UN rights chief urges Iran to halt death penalty for juvenile offenders

UN rights chief urges Iran to halt death penalty for juvenile offenders

UN High Commissioner for Human Rights Zeid Ra’ad Al Hussein [official profile] on Friday urged [press release] Iran to abide by the international law and immediately halt all executions of people sentenced to death for crimes committed when they were under 18.

According to the UN, during the first month of 2018, three people have been executive for crimes they committed when they were 15 or 16 years old. This compares to the execution of a total of five juvenile offenders during all of 2017. Currently, a number of other juvenile offenders are also believed to be in danger of imminent execution in Iran, with a total of 80 individuals on death row for crimes they committed as a minor.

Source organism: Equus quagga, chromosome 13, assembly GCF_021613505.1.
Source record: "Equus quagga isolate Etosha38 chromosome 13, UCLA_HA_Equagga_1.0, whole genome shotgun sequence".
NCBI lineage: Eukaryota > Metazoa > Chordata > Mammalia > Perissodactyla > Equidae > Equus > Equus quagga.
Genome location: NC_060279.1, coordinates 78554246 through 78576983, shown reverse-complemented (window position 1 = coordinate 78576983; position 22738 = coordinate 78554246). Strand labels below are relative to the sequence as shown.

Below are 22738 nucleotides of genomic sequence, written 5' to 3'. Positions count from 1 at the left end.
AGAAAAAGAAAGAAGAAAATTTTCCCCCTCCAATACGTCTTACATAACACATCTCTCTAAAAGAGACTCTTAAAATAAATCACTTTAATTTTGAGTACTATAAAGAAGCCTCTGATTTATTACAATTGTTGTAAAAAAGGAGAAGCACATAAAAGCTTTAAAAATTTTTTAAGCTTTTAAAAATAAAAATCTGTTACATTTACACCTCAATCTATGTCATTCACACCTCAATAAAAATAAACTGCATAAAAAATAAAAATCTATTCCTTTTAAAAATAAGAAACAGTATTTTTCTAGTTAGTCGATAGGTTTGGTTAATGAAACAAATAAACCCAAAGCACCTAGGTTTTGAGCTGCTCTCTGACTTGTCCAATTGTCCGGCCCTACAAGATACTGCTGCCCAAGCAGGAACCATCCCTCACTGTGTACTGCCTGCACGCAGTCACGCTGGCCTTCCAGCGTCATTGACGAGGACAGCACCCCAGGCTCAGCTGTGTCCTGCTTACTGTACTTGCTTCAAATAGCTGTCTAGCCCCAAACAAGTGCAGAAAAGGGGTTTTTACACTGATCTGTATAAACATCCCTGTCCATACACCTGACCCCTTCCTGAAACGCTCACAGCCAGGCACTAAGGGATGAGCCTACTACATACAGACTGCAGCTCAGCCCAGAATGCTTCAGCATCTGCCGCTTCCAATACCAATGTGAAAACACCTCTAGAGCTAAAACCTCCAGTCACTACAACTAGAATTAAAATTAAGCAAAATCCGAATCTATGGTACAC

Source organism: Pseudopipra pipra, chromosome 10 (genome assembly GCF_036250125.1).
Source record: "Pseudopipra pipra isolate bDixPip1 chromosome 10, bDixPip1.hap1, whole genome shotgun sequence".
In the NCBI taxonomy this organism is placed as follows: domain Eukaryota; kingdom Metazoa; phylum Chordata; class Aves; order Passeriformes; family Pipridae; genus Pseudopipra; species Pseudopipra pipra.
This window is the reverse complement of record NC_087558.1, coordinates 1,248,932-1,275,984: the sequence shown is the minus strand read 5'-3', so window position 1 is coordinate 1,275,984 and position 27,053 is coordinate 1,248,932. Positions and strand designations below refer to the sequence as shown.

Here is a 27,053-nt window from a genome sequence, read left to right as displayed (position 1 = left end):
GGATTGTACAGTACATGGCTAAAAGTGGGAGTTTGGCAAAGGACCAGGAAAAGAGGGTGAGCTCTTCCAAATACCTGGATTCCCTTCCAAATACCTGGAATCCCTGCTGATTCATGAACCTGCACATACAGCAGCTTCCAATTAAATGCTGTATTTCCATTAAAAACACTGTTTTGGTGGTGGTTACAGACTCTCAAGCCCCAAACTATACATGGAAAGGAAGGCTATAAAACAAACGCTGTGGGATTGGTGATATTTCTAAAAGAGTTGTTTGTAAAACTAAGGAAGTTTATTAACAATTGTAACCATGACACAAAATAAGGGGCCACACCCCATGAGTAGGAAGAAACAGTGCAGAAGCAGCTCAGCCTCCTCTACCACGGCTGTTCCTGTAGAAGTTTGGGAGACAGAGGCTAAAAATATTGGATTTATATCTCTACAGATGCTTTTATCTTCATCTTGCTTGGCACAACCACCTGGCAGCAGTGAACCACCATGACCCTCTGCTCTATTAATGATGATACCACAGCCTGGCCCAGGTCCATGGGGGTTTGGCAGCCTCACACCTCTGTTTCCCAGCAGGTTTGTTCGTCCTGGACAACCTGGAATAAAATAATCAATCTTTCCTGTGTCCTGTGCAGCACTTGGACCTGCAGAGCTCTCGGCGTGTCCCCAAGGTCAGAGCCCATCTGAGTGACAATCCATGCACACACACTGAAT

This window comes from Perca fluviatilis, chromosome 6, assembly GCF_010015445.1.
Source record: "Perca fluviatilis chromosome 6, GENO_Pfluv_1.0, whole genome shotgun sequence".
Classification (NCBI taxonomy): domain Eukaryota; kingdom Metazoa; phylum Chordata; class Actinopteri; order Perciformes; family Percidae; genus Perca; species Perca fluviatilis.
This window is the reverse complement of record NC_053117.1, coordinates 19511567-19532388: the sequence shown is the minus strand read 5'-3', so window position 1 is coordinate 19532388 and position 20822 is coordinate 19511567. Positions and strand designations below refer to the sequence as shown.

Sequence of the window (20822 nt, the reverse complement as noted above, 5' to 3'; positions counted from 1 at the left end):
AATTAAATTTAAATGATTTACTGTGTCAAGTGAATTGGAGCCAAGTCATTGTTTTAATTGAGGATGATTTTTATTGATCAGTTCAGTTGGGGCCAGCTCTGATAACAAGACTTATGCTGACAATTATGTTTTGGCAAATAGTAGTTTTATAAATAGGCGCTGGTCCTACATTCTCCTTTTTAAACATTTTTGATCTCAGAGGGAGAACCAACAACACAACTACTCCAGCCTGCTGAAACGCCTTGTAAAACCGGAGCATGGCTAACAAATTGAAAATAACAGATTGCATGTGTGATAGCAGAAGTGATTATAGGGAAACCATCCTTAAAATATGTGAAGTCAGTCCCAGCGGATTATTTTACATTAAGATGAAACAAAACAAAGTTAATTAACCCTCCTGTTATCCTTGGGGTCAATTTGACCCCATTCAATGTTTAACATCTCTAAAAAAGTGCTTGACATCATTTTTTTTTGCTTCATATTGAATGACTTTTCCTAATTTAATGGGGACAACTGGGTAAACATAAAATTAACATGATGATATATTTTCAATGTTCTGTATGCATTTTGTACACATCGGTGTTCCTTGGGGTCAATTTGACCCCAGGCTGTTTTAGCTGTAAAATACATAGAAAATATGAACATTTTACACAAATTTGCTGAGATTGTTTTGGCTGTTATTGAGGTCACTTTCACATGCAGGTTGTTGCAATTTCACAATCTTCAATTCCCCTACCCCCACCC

Zeid said, “The execution of juvenile offenders is unequivocally prohibited under international law, regardless of the circumstances and nature of the crime committed.”

The imposition of the death penalty on people who committed crimes under eighteen is a violation of Iran’s obligations under two international treaties, the International Covenant on Civil and Political Rights and the Convention on the Rights of the Child.

The Commissioner also noted that Iran ascribes criminal responsibility to girls as young as nine years old, whereas boys are not considered criminally responsible until they are 15 years old. He stated that the discrepancy between the two genders is as “wholly unjustifiable on every level,” and the application of the death penalty on any gender under eighteen is illegal and unacceptable.

Zeid asked Iran to “impose a moratorium on all executions with a view to ending the use of the death penalty altogether.”